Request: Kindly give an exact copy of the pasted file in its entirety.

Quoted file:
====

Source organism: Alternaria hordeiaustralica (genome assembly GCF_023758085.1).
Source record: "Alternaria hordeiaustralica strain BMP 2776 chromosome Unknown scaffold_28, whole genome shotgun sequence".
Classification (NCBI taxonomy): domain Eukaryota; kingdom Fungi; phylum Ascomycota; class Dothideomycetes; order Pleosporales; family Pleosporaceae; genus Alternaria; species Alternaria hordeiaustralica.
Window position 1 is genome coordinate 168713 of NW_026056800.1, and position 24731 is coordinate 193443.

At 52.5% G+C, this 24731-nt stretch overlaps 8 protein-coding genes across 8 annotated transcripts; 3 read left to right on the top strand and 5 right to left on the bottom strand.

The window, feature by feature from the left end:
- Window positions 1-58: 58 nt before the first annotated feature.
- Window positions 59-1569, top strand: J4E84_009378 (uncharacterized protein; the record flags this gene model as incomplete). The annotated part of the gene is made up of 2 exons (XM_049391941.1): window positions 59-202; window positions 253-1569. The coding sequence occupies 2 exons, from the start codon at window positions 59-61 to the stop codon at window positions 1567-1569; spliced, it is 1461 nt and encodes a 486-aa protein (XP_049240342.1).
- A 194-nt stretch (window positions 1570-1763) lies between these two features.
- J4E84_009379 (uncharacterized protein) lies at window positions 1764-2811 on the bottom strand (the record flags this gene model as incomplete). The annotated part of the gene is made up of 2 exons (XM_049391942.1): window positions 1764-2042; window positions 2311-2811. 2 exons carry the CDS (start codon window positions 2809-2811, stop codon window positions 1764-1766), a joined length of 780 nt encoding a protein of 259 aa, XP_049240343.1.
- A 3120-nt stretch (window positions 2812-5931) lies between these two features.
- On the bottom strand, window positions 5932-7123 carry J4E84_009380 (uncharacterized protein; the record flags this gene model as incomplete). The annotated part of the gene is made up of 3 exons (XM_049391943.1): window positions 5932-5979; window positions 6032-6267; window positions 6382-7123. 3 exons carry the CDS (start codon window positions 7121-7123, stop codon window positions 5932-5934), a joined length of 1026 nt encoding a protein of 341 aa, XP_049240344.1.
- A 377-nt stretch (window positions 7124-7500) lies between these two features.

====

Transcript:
Source organism: Alternaria hordeiaustralica (genome assembly GCF_023758085.1).
Source record: "Alternaria hordeiaustralica strain BMP 2776 chromosome Unknown scaffold_28, whole genome shotgun sequence".
Classification (NCBI taxonomy): domain Eukaryota; kingdom Fungi; phylum Ascomycota; class Dothideomycetes; order Pleosporales; family Pleosporaceae; genus Alternaria; species Alternaria hordeiaustralica.
Window position 1 is genome coordinate 168713 of NW_026056800.1, and position 24731 is coordinate 193443.

At 52.5% G+C, this 24731-nt stretch overlaps 8 protein-coding genes across 8 annotated transcripts; 3 read left to right on the top strand and 5 right to left on the bottom strand.

The window, feature by feature from the left end:
- Window positions 1-58: 58 nt before the first annotated feature.
- Window positions 59-1569, top strand: J4E84_009378 (uncharacterized protein; the record flags this gene model as incomplete). The annotated part of the gene is made up of 2 exons (XM_049391941.1): window positions 59-202; window positions 253-1569. The coding sequence occupies 2 exons, from the start codon at window positions 59-61 to the stop codon at window positions 1567-1569; spliced, it is 1461 nt and encodes a 486-aa protein (XP_049240342.1).
- A 194-nt stretch (window positions 1570-1763) lies between these two features.
- J4E84_009379 (uncharacterized protein) lies at window positions 1764-2811 on the bottom strand (the record flags this gene model as incomplete). The annotated part of the gene is made up of 2 exons (XM_049391942.1): window positions 1764-2042; window positions 2311-2811. 2 exons carry the CDS (start codon window positions 2809-2811, stop codon window positions 1764-1766), a joined length of 780 nt encoding a protein of 259 aa, XP_049240343.1.
- A 3120-nt stretch (window positions 2812-5931) lies between these two features.
- On the bottom strand, window positions 5932-7123 carry J4E84_009380 (uncharacterized protein; the record flags this gene model as incomplete). The annotated part of the gene is made up of 3 exons (XM_049391943.1): window positions 5932-5979; window positions 6032-6267; window positions 6382-7123. 3 exons carry the CDS (start codon window positions 7121-7123, stop codon window positions 5932-5934), a joined length of 1026 nt encoding a protein of 341 aa, XP_049240344.1.
- A 377-nt stretch (window positions 7124-7500) lies between these two features.